Second, the principles of open government are embedded across numerous SDGs where transparency, public participation and accountable public institutions are instrumental to achieving a particular target. For example, goals related to income, poverty, water, education, energy and cities all include targets for the provision of public services and universal access to these services. Open government is often an essential element of high quality and universal service provision. Services from education to infrastructure, which are indispensable for poverty eradication, are strengthened by citizen input and oversight.
Third, implementation of the 2030 Agenda rests on core OGP principles. The 2030 Agenda calls for follow-up and review processes that are “open, inclusive, participatory and transparent for all people and [that] will support the reporting by all relevant stakeholders.” At the national level, it calls on countries to conduct regular evaluations of progress against the goals and targets, and incorporate input from all stakeholders. By promoting more open, inclusive and participatory decision-making, OGP can help create the right enabling environment for successful implementation of the SDGs. More specifically, open data, which is closely related to the transparency objectives of the OGP, has been increasingly recognized as important for development.
Moving OGP and the SDGs forward
There are considerable complementary objectives between the OGP and the SDGs. The “Open Government for the Implementation of the 2030 Agenda for Sustainable Development” Declaration is a political statement made by OGP steering committee members. The Declaration affirms that the rule of law, principles of transparency and open government and citizen participation are important tools for effectively implementing the 2030 Agenda and achieving the SDGs.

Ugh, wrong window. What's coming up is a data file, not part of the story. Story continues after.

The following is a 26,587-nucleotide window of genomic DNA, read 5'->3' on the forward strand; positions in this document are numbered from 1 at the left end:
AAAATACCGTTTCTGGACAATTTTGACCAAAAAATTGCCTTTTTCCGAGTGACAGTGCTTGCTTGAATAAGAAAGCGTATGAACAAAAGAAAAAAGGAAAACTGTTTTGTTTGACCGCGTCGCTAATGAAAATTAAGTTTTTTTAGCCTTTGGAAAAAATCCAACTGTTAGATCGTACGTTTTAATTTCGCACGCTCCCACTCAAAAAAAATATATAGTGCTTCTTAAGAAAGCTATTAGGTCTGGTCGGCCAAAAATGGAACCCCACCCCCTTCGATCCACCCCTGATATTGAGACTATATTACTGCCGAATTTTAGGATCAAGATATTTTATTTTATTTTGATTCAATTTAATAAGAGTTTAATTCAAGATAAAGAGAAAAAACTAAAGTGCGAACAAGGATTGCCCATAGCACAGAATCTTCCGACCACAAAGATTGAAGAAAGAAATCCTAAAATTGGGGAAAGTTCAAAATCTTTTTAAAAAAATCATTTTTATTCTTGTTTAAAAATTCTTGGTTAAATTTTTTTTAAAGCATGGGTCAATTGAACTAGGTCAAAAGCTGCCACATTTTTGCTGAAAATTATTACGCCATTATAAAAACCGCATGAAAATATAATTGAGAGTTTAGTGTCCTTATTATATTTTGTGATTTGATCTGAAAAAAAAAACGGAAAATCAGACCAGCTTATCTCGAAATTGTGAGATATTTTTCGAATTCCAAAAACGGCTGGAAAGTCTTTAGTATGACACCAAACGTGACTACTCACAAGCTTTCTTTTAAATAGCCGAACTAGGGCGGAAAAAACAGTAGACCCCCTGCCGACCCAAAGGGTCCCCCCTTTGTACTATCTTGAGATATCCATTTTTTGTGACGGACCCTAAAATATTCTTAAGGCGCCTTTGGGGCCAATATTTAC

Specific OGP commitments and actions that are of direct relevance to the SDGs include: adopting relevant commitments in OGP national action plans, promoting transparency and citizen participation, and integrating open government into monitoring the Agenda. The OGP Declaration encourages integrating open government principles into the official indicators that will measure the Agenda’s progress.
Why Is WRI Engaged in These Agendas?
Open data, transparency and accountability lie at the heart of the WRI’s approach to achieving ambitious outcomes in climate, land, forests and water. Through this engagement, WRI aims to help OGP member countries strengthen their national commitments on climate and environment, engage cities and subnational governments in improving transparency, and build on the opportunities presented by new global agreements on development finance, climate change and sustainable development.
The SDGs set out targets for the next 15 years that are nothing short of ambitious—ending extreme poverty, halving food waste, reining in runaway greenhouse gas emissions and much more. Achieving these goals is possible—and essential—but it will take concerted efforts at the local, national and international levels. Research organizations like WRI and global transparency initiatives like OGP will have a role in moving the goals forward. In fact, they’re critical to their success.